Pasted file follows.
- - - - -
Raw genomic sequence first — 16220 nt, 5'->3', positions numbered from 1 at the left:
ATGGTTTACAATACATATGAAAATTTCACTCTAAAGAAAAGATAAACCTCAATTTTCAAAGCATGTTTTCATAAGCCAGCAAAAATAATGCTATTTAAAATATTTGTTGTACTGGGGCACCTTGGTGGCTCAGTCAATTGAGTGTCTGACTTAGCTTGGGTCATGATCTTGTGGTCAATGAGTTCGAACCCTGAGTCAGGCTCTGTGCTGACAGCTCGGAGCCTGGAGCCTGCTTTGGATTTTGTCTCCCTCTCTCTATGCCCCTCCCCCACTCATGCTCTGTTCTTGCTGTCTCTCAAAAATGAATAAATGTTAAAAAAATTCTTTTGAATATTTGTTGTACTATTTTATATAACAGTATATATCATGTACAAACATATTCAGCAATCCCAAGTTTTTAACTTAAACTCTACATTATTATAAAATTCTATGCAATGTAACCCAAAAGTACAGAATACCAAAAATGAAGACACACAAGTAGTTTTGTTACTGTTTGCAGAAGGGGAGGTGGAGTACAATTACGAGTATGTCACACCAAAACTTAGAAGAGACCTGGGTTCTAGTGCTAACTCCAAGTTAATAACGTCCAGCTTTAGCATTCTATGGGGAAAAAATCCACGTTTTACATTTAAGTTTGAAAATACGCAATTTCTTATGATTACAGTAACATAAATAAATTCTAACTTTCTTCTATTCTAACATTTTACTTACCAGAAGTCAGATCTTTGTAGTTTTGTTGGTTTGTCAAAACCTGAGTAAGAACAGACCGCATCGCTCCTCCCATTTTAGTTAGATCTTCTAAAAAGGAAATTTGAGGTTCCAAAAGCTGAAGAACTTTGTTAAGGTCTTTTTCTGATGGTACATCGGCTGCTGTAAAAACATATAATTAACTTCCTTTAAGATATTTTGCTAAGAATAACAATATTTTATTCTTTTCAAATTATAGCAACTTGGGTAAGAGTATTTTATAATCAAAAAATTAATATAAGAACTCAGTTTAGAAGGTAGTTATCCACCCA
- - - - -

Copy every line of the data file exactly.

Raw genomic sequence first — 16220 nt, 5'->3', positions numbered from 1 at the left:
ATGGTTTACAATACATATGAAAATTTCACTCTAAAGAAAAGATAAACCTCAATTTTCAAAGCATGTTTTCATAAGCCAGCAAAAATAATGCTATTTAAAATATTTGTTGTACTGGGGCACCTTGGTGGCTCAGTCAATTGAGTGTCTGACTTAGCTTGGGTCATGATCTTGTGGTCAATGAGTTCGAACCCTGAGTCAGGCTCTGTGCTGACAGCTCGGAGCCTGGAGCCTGCTTTGGATTTTGTCTCCCTCTCTCTATGCCCCTCCCCCACTCATGCTCTGTTCTTGCTGTCTCTCAAAAATGAATAAATGTTAAAAAAATTCTTTTGAATATTTGTTGTACTATTTTATATAACAGTATATATCATGTACAAACATATTCAGCAATCCCAAGTTTTTAACTTAAACTCTACATTATTATAAAATTCTATGCAATGTAACCCAAAAGTACAGAATACCAAAAATGAAGACACACAAGTAGTTTTGTTACTGTTTGCAGAAGGGGAGGTGGAGTACAATTACGAGTATGTCACACCAAAACTTAGAAGAGACCTGGGTTCTAGTGCTAACTCCAAGTTAATAACGTCCAGCTTTAGCATTCTATGGGGAAAAAATCCACGTTTTACATTTAAGTTTGAAAATACGCAATTTCTTATGATTACAGTAACATAAATAAATTCTAACTTTCTTCTATTCTAACATTTTACTTACCAGAAGTCAGATCTTTGTAGTTTTGTTGGTTTGTCAAAACCTGAGTAAGAACAGACCGCATCGCTCCTCCCATTTTAGTTAGATCTTCTAAAAAGGAAATTTGAGGTTCCAAAAGCTGAAGAACTTTGTTAAGGTCTTTTTCTGATGGTACATCGGCTGCTGTAAAAACATATAATTAACTTCCTTTAAGATATTTTGCTAAGAATAACAATATTTTATTCTTTTCAAATTATAGCAACTTGGGTAAGAGTATTTTATAATCAAAAAATTAATATAAGAACTCAGTTTAGAAGGTAGTTATCCACCCA